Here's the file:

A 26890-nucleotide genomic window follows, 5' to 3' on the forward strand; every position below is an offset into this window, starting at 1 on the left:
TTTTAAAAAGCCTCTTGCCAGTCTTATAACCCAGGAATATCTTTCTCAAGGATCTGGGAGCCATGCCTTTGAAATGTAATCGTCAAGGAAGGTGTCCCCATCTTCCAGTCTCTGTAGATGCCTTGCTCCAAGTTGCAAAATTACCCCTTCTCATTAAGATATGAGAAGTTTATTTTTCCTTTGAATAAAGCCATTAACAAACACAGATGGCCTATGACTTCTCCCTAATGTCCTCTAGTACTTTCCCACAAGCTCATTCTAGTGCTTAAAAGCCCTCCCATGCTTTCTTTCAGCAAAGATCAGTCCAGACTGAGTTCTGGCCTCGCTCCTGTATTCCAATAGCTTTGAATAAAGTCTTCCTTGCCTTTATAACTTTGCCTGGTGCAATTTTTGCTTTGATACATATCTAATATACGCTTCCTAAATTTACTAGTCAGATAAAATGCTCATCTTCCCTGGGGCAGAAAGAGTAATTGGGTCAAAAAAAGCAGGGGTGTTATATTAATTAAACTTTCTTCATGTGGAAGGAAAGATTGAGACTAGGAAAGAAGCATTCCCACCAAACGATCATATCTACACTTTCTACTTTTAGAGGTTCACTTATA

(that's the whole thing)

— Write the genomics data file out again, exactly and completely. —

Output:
A 26890-nucleotide genomic window follows, 5' to 3' on the forward strand; every position below is an offset into this window, starting at 1 on the left:
TTTTAAAAAGCCTCTTGCCAGTCTTATAACCCAGGAATATCTTTCTCAAGGATCTGGGAGCCATGCCTTTGAAATGTAATCGTCAAGGAAGGTGTCCCCATCTTCCAGTCTCTGTAGATGCCTTGCTCCAAGTTGCAAAATTACCCCTTCTCATTAAGATATGAGAAGTTTATTTTTCCTTTGAATAAAGCCATTAACAAACACAGATGGCCTATGACTTCTCCCTAATGTCCTCTAGTACTTTCCCACAAGCTCATTCTAGTGCTTAAAAGCCCTCCCATGCTTTCTTTCAGCAAAGATCAGTCCAGACTGAGTTCTGGCCTCGCTCCTGTATTCCAATAGCTTTGAATAAAGTCTTCCTTGCCTTTATAACTTTGCCTGGTGCAATTTTTGCTTTGATACATATCTAATATACGCTTCCTAAATTTACTAGTCAGATAAAATGCTCATCTTCCCTGGGGCAGAAAGAGTAATTGGGTCAAAAAAAGCAGGGGTGTTATATTAATTAAACTTTCTTCATGTGGAAGGAAAGATTGAGACTAGGAAAGAAGCATTCCCACCAAACGATCATATCTACACTTTCTACTTTTAGAGGTTCACTTATA